Andrews-Katz: Alice Ripley was supposed to be Madame Thernadier in Balagans acclaimed Les Miserables. What prompted the decision to have her wait for Carrie, the musical?

Hobson: I went out to NY to do a Lincoln Center concert series, and sort of mentioned to Alice (who was performing as well) that we were doing Les Miserables. She immediately said, I want to be your Madame Thernadier. I spoke to the executive director and we started looking at the production. The economics didnt add up due to the scale of the production in such a small space. Its also such a small role, so I called her and said that Id love to have her in the show, but thought that if she were going to be doing something, there should be more for her to do. The directors liked the idea of her doing Margret White in Carrie, the musical, and Alice was interested in doing it. So thats the road we went down. It was a gift to hear her sing it and a great experience to have her here.

Andrews-Katz: How does being an actor help your insight as director?

Hobson: When I was in college I almost went the director route. Of all the doors of opportunity that have been opened to me, the directors door has been most frequent. I have a passion for developing new material and as an actor and director, thats what I want to do. My experiences add to how I approach as an actor or director. I had amazing directors that Ive worked with and learn something from each of the great directors Ive worked with. As I develop that muscle I think that Balagan affords me that kind of opportunity.

Andrews-Katz: How did you become involved with The 5th Avenues A Room With A View?

Hobson: I was doing People in the Picture at Roundabout Theatre and at the same time I was doing the workshop for the revival of Carrie. In the middle of it, I got a Facebook message from this guy saying, You dont know me, but my girlfriend saw you in West Side Story. I am working on a musical version of A Room with a View and she suggested you. Lets talk. I went and met with Jeffrey [Stock  music/lyrics] and Mark [Acito  book] and learned the song Something Tremendous. I was blown away by it. Once you hear it, I felt that it was one of THOSE songs that will be a part of auditioning repertoire. The rest of the score was as lush and complicated and we did a workshop in NYC with Terrance Mann, and an all star-studded cast in a tiny workshop studio. In walk Hal Prince and Adam Guettel and it was surreal being in the middle of what you feel is going to be something special. We only had a bit of dialogue with 7 or 8 songs, and the Old Globe in San Diego picked it up and wanted to produce the complete show. It usually takes about 10 years from draft to Broadway so this was incredible. They wrote the show in 6 months and then started to rework it. I mentioned it to David [Armstrong of The 5th Avenue Theatre] and thought there was something very special about the show. Like Tony in West Side Story, I think itll be a role you hope to play one day.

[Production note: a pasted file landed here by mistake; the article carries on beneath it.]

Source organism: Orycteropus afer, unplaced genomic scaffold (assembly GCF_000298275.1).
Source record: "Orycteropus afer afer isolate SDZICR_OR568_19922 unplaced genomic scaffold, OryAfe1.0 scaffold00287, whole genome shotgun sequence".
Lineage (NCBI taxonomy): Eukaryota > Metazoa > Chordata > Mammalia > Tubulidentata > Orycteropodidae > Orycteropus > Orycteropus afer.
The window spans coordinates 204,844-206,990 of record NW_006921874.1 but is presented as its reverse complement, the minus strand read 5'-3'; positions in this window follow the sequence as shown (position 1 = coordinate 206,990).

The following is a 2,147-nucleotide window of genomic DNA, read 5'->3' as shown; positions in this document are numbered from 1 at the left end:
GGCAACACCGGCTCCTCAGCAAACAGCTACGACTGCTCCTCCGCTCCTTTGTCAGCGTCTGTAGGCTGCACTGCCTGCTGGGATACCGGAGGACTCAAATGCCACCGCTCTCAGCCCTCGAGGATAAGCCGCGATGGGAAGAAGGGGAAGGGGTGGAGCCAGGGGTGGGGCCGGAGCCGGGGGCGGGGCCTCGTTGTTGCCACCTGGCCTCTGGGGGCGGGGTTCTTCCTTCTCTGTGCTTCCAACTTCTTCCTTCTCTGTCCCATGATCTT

Andrews-Katz: Would you say the stage production follows the E.M. Forster novel more closely, or is it more of an adaptation of the acclaimed film?

Hobson: I think its actually neither. It follows the book pretty closely, but there are some characters that are changed for the sake of telling a story on stage. I think it honors the book beautifully. A lot of us cant get those movie images out of our minds, or the influences, but the stage production is definitely its own entity.

Andrews-Katz: What particular moment of the new musical personally has the most impact for you?

Hobson: Its just ever changing at this point. You kind of allow these works to roll around and bounce around in your head and on stage. You are constantly trying to find what the characters will latch on to emotionally, and that helps create the characters. What they think about? What they are about? One thing will pop out as something inspiring, but I think the general theme of the piece is really about we should not fight in the spring. That we must take the opportunity that is before us. It impacts my character George that up to this point he is a person that has lost a lot. Hes a person that doesnt really believe in anything. He kind of turns into this person, through a series of events, that life is worth hanging on to with white knuckles. Theres so much life in the show.

Andrews-Katz: If you could play any role  regardless of gender or limitations  what would it be and why?

Hobson: I would love to play Mama Rose. I love that role. I had the great pleasure of working at the 5th Avenue and saw the incomparable Judy Kaye do that role every night. Its just one of the great roles of musical theater.

A Room with a View was written in 1908 by E.M. Forster as a commentary on women in the repressed Victorian Age as well as English Society of the time. The first stage production was adapted in 1975 with the more famous film released in 1985. The Merchant-Ivory film starred Helena Bonham Carter, Judy Dench, Denholm Elliott, Maggie Smith and Julian Sands. A BBC television version was released in 2006. The debut musical boasts music and lyrics by Jeffrey Stock and a book by Marc Acito.